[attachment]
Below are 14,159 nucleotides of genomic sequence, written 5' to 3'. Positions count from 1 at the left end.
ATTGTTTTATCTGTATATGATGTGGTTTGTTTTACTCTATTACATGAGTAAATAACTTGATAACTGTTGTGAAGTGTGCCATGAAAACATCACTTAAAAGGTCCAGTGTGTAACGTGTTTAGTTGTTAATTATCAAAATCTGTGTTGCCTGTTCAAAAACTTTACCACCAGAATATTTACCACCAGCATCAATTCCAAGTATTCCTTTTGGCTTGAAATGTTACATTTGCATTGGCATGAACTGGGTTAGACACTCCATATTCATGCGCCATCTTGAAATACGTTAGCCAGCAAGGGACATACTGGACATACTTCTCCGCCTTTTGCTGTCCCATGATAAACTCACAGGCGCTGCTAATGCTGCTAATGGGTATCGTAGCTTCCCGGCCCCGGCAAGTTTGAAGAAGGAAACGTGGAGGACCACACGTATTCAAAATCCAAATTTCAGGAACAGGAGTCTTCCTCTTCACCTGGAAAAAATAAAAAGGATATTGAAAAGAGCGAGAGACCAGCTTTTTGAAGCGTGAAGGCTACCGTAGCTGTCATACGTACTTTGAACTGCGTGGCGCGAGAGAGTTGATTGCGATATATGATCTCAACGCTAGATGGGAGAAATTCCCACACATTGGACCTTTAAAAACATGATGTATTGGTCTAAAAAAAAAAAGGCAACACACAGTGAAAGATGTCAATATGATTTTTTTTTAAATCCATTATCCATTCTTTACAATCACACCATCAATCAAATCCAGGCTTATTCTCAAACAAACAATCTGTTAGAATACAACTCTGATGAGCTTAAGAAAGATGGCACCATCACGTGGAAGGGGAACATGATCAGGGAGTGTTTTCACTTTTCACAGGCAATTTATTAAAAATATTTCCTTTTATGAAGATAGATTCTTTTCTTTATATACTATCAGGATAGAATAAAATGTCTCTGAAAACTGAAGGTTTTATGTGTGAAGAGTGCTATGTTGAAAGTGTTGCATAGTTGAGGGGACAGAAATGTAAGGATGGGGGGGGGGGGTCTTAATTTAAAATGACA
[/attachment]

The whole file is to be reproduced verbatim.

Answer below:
Below are 14,159 nucleotides of genomic sequence, written 5' to 3'. Positions count from 1 at the left end.
ATTGTTTTATCTGTATATGATGTGGTTTGTTTTACTCTATTACATGAGTAAATAACTTGATAACTGTTGTGAAGTGTGCCATGAAAACATCACTTAAAAGGTCCAGTGTGTAACGTGTTTAGTTGTTAATTATCAAAATCTGTGTTGCCTGTTCAAAAACTTTACCACCAGAATATTTACCACCAGCATCAATTCCAAGTATTCCTTTTGGCTTGAAATGTTACATTTGCATTGGCATGAACTGGGTTAGACACTCCATATTCATGCGCCATCTTGAAATACGTTAGCCAGCAAGGGACATACTGGACATACTTCTCCGCCTTTTGCTGTCCCATGATAAACTCACAGGCGCTGCTAATGCTGCTAATGGGTATCGTAGCTTCCCGGCCCCGGCAAGTTTGAAGAAGGAAACGTGGAGGACCACACGTATTCAAAATCCAAATTTCAGGAACAGGAGTCTTCCTCTTCACCTGGAAAAAATAAAAAGGATATTGAAAAGAGCGAGAGACCAGCTTTTTGAAGCGTGAAGGCTACCGTAGCTGTCATACGTACTTTGAACTGCGTGGCGCGAGAGAGTTGATTGCGATATATGATCTCAACGCTAGATGGGAGAAATTCCCACACATTGGACCTTTAAAAACATGATGTATTGGTCTAAAAAAAAAAAGGCAACACACAGTGAAAGATGTCAATATGATTTTTTTTTAAATCCATTATCCATTCTTTACAATCACACCATCAATCAAATCCAGGCTTATTCTCAAACAAACAATCTGTTAGAATACAACTCTGATGAGCTTAAGAAAGATGGCACCATCACGTGGAAGGGGAACATGATCAGGGAGTGTTTTCACTTTTCACAGGCAATTTATTAAAAATATTTCCTTTTATGAAGATAGATTCTTTTCTTTATATACTATCAGGATAGAATAAAATGTCTCTGAAAACTGAAGGTTTTATGTGTGAAGAGTGCTATGTTGAAAGTGTTGCATAGTTGAGGGGACAGAAATGTAAGGATGGGGGGGGGGGGTCTTAATTTAAAATGACA